Infants may be protected from getting asthma if they acquire four specific types of gut bacteria by an early age, according to new research from the University of British Columbia.

According to the study, published Wednesday in the journal Science Translational Medicine, children who acquire the four bacteria by the time they are three months old may be protected from the disease.

"This research supports the hygiene hypothesis that we're making our environment too clean," one of the study's co-lead authors B. Brett Finlay said in a statement. "It shows that gut bacteria play a role in asthma, but it is early in life when the baby's immune system is being established."

For the study, the researchers examined fecal samples from 319 children. An analysis of the samples found that three-month-old infants who were at a risk for asthma had lower levels of the four bacteria.

The bacteria, which the researchers nicknamed "FLVR" (which stands for the names of the bacteria Faecalibacterium, Lachnospira, Veillonella, Rothia), are usually acquired by infants from their natural environment.

However, some infants do not acquire them due to a number of factors. For example, babies born via C-section are exposed to fewer bacteria at birth. As well, other studies have shown that babies who were treated with antibiotics before they turned one were more likely to be diagnosed with asthma.

The study also found fewer differences in the levels of FLVR among one-year-old children, which suggests that the first three months of life are a critical time period for the developing immune system.

The researchers confirmed their findings in mice, and also found that mice that were inoculated with the bacteria developed less severe forms of asthma.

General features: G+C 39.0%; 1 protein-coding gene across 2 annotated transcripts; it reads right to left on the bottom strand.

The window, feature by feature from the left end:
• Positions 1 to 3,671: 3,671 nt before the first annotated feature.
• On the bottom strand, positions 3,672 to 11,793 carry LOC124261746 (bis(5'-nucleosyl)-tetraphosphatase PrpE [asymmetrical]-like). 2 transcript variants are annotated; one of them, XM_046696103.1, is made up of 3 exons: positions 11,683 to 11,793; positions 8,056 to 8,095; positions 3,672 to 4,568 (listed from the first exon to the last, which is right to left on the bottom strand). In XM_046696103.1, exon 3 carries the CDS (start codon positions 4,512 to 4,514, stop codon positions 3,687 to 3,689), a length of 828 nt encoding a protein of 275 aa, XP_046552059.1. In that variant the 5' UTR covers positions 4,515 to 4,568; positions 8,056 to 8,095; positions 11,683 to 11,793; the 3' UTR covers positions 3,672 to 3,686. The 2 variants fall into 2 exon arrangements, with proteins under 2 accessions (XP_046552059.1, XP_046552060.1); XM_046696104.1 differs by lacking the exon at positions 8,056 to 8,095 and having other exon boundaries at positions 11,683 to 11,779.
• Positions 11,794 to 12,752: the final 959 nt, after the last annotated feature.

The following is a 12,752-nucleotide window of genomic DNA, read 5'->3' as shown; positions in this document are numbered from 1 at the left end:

Dr. Stuart Turvey, a pediatric immunologist and co-author of the study, said the research may one day lead to a way of preventing the disease.

"The importance of this study was that we were able to identify four specific bacterial genre that seem to be related to the risk of asthma," he told CTV News.

"That's important because that sets the scene for the next steps, when we think about using these bacteria as a way to prevent asthma in the future."

Asthma specialist Dr. Mark Greenwald, who is not one of the authors of the study, agrees that there does appear to be a critical developmental window of three months. After three months, the bacteria found in the gut are about the same as what you would find in an adult, he said.

"Maybe one of the messages is we're using too much antibiotics, too frequently," he told CTV News. "We're learning that the window of opportunity is literally within the first month to three months of life. Beyond that we've probably already missed the boat."

Turvey said that the study's findings may shift our societal views of bacteria.

"Often we see bacteria as something to be scared of, something to be killed with antibiotics. But really, we've evolved as humans with bacteria and they're actually really important for our health," he said.

"A simple message for families is not to be scared of letting your children play outside, engage with pets and other animals, and live a healthy active life. Don't protect them too much."

He stressed that his team is not suggesting that parents start giving their children these bacteria, noting that researchers have more work to do, including conducting studies involving a larger number of children.

With files from CTV News' Medical Correspondent Avis Favaro and Producer Elizabeth St. Philip